The Noble Hall, intended for official receptions, was built in the 40s of the 20th century, according to the project of the architect Pardal Monteiro, occupying the area where the high choir of the old church of the Monastery of São Bento was.
The architectural style of this room, as well as its decoration, are fully integrated with the taste and aesthetics of the Estado Novo, following the programmatic content of its cultural and historical policy.
The ceiling, in a vault of a cradle, gains lightness and transparency with artificially illuminated glass coffins that match the geometry of the floor, in oak wood parquet with rosewood inlays that delimit squares, partially covered by an Arraiolos rug, commissioned for the place, inspired by 17th century originals.
The walls have five adjoining pillars (in symmetry with the five window openings), covered with marble and inlaid with bronze worked with crosses of Christ and Santiago, caravels and corners that repeat the decoration of the sliding doors. Up to half a meter in height, the walls are covered with a wooden paneling and, above this, they are decorated with paintings subordinated to the same apologetic theme of the Portuguese Discoveries of the Portuguese World Exhibition, from 1940.
Although he was the author of the project for the seven wall paintings, dating from 1944, Adriano Sousa Lopes will only have executed one of them, that of Infante D. Henrique. Due to his unexpected death, the rest were already painted, between 1944 and 1945, according to the initial project, by Domingos Rebelo and Joaquim Rebocho .
The window openings are decorated with other wall paintings representing motifs of the flora and fauna of Africa, Brazil and India.
The panel images represent:
Infante D. Henrique delivers the plan of discoveries to the captain of the Armada – attributable to Sousa Lopes, 1944.
Tomada de Ceuta – signed and dated by Domingos Rebelo, 1945.
Diogo Cão, at the mouth of Zaire – unsigned.
Bartolomeu Dias folds the Cabo das Tormentas, then Cabo da Boa Esperança – signed and dated by Domingos Rebelo, 1945.
Pedro Álvares Cabral lands in Vera Cruz lands – Brazil – unsigned.
Taking of Malacca by Afonso de Albuquerque – signed and dated by Domingos Rebelo, 1945.
Vasco da Gama received by the emissaries of Samorim – signed and dated by Domingos Rebelo, 1945.
In the center of the room, laterally, there is a bronze bust representing the Republic, a replica of the original model by Simões de Almeida, nephew (1908).
The Salão Nobre opens on the only balcony of the main façade, continuing the advance of the central body over the galilee. The balcony, reformulated in the 30s of the 20th century, makes the Noble Floor with 12 columns and 10 Corinthian pillars noble, establishing a symmetrical correspondence between the five arches of its windows and the others in the lower archway.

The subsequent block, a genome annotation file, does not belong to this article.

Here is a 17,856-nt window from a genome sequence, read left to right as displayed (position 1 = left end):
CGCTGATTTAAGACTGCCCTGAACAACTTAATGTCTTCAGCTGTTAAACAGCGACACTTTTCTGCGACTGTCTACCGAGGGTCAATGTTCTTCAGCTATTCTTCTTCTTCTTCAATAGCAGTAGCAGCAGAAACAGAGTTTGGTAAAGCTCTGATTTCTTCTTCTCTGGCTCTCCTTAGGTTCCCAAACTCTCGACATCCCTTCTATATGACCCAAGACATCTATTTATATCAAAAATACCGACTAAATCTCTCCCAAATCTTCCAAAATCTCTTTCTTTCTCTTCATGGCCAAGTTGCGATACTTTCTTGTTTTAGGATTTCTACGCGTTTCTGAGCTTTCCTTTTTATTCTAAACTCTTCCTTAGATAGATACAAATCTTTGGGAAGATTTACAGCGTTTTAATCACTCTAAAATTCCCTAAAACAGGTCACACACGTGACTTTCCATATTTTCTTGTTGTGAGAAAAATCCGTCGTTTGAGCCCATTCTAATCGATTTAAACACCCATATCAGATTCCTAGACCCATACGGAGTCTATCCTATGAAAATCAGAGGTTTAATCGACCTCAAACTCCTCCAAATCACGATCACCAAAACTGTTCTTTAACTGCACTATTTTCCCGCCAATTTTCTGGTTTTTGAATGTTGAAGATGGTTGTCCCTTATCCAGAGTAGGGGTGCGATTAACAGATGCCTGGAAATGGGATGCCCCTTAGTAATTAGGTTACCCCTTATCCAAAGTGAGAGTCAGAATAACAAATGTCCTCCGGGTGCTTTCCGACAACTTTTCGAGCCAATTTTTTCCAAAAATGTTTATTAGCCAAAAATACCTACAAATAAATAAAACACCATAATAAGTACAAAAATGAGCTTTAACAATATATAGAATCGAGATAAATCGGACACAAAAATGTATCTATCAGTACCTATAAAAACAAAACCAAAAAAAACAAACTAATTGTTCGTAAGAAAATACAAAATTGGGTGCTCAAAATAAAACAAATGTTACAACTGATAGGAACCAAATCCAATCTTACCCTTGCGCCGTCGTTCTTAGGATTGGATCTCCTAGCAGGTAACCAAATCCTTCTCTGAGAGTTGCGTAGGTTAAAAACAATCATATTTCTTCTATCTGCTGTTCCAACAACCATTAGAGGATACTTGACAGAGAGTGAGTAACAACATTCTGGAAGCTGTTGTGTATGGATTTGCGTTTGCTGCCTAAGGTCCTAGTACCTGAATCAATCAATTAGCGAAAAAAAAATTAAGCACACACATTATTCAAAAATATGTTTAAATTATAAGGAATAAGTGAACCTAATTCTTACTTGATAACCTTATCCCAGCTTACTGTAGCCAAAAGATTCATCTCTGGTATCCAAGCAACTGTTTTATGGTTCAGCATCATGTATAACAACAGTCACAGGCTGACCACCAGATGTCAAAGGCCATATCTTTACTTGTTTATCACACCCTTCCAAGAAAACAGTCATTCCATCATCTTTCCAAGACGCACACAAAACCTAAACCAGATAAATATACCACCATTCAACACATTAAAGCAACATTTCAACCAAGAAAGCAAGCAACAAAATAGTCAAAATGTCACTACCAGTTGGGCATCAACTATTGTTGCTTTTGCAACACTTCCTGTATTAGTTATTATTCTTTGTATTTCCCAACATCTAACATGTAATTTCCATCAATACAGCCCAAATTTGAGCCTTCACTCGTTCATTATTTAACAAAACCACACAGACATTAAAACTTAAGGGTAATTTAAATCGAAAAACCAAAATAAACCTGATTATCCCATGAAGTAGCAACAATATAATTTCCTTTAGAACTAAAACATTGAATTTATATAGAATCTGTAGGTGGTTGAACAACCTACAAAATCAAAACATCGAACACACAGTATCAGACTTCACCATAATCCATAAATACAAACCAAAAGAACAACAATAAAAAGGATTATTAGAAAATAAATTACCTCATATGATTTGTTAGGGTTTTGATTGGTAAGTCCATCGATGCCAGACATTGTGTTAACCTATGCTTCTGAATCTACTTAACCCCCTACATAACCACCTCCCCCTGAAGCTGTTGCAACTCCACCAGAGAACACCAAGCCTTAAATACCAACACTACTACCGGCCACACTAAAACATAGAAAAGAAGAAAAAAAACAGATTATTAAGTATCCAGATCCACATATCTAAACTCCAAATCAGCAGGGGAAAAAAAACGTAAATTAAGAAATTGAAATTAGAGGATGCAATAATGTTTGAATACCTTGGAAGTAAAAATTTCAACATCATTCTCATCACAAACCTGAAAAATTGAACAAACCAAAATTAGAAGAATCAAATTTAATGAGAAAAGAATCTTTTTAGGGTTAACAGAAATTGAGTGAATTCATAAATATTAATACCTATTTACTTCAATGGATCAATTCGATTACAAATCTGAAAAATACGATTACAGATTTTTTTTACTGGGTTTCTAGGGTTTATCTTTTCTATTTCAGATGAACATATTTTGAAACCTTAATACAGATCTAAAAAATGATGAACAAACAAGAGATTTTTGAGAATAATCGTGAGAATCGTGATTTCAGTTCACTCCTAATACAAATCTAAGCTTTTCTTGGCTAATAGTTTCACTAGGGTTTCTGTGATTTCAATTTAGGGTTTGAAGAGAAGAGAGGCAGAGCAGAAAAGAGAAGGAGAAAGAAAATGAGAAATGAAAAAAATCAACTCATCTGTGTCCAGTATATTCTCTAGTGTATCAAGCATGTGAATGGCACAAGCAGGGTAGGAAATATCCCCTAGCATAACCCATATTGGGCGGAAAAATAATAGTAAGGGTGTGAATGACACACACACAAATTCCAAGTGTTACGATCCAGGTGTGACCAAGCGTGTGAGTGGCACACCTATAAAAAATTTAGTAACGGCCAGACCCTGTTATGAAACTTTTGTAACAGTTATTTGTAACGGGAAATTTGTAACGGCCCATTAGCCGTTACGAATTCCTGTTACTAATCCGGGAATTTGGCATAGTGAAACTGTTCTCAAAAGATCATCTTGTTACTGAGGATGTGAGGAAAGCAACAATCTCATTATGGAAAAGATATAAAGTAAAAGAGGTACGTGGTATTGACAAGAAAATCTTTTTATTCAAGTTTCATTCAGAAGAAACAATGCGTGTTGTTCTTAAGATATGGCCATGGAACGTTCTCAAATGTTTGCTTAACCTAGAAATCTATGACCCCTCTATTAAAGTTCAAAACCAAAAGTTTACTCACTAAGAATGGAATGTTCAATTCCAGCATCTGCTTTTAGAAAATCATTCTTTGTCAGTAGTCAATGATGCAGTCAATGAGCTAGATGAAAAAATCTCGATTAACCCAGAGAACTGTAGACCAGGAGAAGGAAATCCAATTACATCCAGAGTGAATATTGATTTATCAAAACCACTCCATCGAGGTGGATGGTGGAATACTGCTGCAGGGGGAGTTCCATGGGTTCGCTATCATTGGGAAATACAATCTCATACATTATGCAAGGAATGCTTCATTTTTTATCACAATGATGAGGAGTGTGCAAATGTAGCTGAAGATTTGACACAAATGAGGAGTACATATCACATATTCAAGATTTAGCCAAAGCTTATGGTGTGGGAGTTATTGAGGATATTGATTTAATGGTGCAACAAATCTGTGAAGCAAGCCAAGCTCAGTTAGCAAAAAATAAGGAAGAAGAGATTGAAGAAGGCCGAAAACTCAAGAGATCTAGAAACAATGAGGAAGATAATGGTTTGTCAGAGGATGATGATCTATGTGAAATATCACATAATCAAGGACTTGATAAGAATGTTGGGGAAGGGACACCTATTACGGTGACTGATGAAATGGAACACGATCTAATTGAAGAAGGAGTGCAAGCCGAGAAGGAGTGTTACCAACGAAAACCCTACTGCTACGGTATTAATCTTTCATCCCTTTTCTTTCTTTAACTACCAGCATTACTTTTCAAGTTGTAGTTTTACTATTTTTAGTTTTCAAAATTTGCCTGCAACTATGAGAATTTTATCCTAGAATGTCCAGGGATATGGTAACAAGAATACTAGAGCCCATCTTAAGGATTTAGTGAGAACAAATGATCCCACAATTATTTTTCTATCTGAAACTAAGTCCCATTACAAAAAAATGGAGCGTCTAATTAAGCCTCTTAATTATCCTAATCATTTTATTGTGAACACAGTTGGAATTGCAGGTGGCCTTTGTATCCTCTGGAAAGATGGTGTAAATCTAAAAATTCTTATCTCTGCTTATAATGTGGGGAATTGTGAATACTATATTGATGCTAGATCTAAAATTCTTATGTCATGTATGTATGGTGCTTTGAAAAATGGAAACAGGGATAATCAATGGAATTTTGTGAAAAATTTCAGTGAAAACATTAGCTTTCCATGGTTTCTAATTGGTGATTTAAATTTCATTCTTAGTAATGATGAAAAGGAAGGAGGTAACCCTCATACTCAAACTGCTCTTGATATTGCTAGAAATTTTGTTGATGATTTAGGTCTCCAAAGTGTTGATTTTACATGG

It was from this veranda that Anselmo Braamcamp Freire , President of the National Constituent Assembly of 1911, announced to the people of Lisbon that Parliament had just proclaimed the Republic, with the approval by acclamation of the decree for the abolition of the Monarchy.
The Salão Nobre is today a multi-purpose space, still dedicated to official receptions and other acts, such as national and international conferences, prize giving and other ceremonies.
São Bento Palace
The São Bento Palace is a palace – style neoclassical located in Lisbon, being the seat of the Parliament of Portugal since 1834. It was built in the late sixteenth century (1598) as a monastery Benedictine (Monastery of St. Benedict Health) for traces of Baltazar Álvares, with a mannerist and baroque character. The National Archive of Torre do Tombo was installed there. With the extinction of religious orders in Portugal it became the property of the State. In the 17th century, the crypts of the marquises of Castelo Rodrigo were built.
After the establishment of the liberal regime in 1834, after the Portuguese Civil War, it became the headquarters of the Cortes Gerais da Nação, becoming known as the Palácio das Cortes. Following the changes in the official name of the Parliament, the Palace was also given several official names: Palácio das Cortes (1834-1911), Palácio do Congresso (1911-1933) and Palácio da Nacional Assembly (1933-1974). In the mid-twentieth century, the designation of Palácio de S. Bento started to be used, in memory of the old Convent. This denomination remained after 1976, when it became the seat of the Assembly of the Republic.
Throughout the 19th and 20th centuries, the Palace underwent a series of major remodeling works, both interior and exterior, which made it almost completely distinct from the old Monastery, of which the remodeling by Ventura Terra and in 1936 the monumental staircase, added by António Lino and completed by Cristino da Silva. The Palace has a central body with arcades on the ground level and over these colonnaded gallery, topped by a triangular pediment decorated with stuccoes. The interior is equally grand, full of wings, and the Chamber of Deputies’ Room of Sessions, the Room of the Lost Steps, the Noble Hall, among others, as well as works of art from different periods in the history of Portugal. The Palace also includes a Historical Museum, having been classified as a National Monument in 2002.
In 1999, the new building was inaugurated, which supports the Assembly of the Republic. Located in the square of S. Bento, the new building, a 1996 project by the architect Fernando Távora, although connected to the palace by direct interior access, was purposely built in order to be an autonomous structure in order not to compromise or mischaracterize the palace layout.